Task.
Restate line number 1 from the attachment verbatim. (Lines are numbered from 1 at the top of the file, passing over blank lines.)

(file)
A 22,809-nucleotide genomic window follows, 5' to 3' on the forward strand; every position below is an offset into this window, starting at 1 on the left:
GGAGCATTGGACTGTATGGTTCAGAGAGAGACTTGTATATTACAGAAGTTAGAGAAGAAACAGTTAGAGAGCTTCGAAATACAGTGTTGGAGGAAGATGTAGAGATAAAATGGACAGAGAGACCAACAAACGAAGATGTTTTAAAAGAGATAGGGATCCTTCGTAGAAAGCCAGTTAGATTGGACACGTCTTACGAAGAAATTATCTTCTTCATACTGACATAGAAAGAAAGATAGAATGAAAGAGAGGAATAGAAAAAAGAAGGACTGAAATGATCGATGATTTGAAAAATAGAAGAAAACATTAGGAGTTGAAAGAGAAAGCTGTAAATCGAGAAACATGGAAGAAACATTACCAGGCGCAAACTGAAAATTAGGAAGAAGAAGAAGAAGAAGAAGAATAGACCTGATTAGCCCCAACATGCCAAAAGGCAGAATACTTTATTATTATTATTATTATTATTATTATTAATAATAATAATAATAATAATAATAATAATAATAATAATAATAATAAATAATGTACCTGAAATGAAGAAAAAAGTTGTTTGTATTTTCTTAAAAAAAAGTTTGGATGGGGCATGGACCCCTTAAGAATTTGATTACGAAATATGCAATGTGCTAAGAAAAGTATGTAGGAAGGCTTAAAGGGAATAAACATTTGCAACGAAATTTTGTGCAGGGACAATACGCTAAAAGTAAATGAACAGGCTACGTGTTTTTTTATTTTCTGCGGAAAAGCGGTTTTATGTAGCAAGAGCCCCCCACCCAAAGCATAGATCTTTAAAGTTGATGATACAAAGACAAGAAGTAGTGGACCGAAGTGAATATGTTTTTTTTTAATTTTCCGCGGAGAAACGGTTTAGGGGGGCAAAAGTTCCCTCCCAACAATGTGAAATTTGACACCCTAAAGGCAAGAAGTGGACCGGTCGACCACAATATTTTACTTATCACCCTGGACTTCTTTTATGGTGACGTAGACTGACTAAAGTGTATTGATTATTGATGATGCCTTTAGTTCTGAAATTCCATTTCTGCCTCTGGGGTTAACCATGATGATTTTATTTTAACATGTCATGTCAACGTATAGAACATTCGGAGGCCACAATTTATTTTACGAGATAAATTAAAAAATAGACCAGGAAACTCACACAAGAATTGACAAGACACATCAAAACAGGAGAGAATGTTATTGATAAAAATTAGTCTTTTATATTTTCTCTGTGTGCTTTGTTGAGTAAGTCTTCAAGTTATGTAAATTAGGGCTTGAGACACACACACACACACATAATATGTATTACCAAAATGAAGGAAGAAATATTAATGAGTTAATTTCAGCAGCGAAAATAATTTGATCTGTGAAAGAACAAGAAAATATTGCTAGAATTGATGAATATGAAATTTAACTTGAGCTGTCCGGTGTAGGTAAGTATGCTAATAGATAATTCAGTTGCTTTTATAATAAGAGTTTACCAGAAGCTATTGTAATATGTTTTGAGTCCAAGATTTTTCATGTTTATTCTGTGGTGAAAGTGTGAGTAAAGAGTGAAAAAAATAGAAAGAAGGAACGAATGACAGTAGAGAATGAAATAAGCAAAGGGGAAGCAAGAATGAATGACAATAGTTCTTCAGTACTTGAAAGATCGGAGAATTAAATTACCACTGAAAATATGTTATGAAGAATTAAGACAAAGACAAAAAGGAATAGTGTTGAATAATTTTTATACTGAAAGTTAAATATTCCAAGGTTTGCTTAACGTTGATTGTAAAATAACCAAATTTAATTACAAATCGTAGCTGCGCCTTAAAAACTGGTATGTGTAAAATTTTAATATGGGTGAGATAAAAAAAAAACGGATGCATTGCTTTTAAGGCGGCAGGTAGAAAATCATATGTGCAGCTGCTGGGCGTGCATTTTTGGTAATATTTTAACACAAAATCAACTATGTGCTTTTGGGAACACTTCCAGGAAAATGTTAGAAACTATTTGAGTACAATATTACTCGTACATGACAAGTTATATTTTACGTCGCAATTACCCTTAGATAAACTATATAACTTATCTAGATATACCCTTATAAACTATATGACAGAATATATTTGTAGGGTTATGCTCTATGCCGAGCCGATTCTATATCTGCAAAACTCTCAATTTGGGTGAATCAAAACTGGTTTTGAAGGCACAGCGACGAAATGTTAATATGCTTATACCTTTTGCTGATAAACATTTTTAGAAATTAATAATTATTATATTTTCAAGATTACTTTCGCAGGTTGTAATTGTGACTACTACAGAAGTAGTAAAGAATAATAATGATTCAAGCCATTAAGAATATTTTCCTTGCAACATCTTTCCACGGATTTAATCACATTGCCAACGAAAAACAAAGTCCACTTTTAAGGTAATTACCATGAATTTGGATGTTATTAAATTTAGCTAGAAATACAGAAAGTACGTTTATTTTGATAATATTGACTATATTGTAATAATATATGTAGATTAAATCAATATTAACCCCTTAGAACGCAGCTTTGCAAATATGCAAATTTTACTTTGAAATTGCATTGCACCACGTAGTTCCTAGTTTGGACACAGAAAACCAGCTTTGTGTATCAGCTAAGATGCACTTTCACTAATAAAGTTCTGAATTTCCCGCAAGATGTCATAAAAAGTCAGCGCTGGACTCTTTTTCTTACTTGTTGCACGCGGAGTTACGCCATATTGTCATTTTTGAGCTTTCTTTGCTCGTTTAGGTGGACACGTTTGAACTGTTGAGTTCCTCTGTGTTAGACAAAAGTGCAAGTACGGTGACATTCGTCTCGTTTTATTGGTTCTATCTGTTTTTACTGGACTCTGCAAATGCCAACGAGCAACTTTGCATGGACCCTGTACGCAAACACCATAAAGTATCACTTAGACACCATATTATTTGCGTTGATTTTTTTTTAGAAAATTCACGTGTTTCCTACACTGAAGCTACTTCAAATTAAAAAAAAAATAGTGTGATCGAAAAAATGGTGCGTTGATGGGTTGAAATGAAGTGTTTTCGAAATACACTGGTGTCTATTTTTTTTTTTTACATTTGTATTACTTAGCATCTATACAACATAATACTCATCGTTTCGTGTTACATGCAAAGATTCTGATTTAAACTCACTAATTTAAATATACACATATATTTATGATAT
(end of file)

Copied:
A 22,809-nucleotide genomic window follows, 5' to 3' on the forward strand; every position below is an offset into this window, starting at 1 on the left: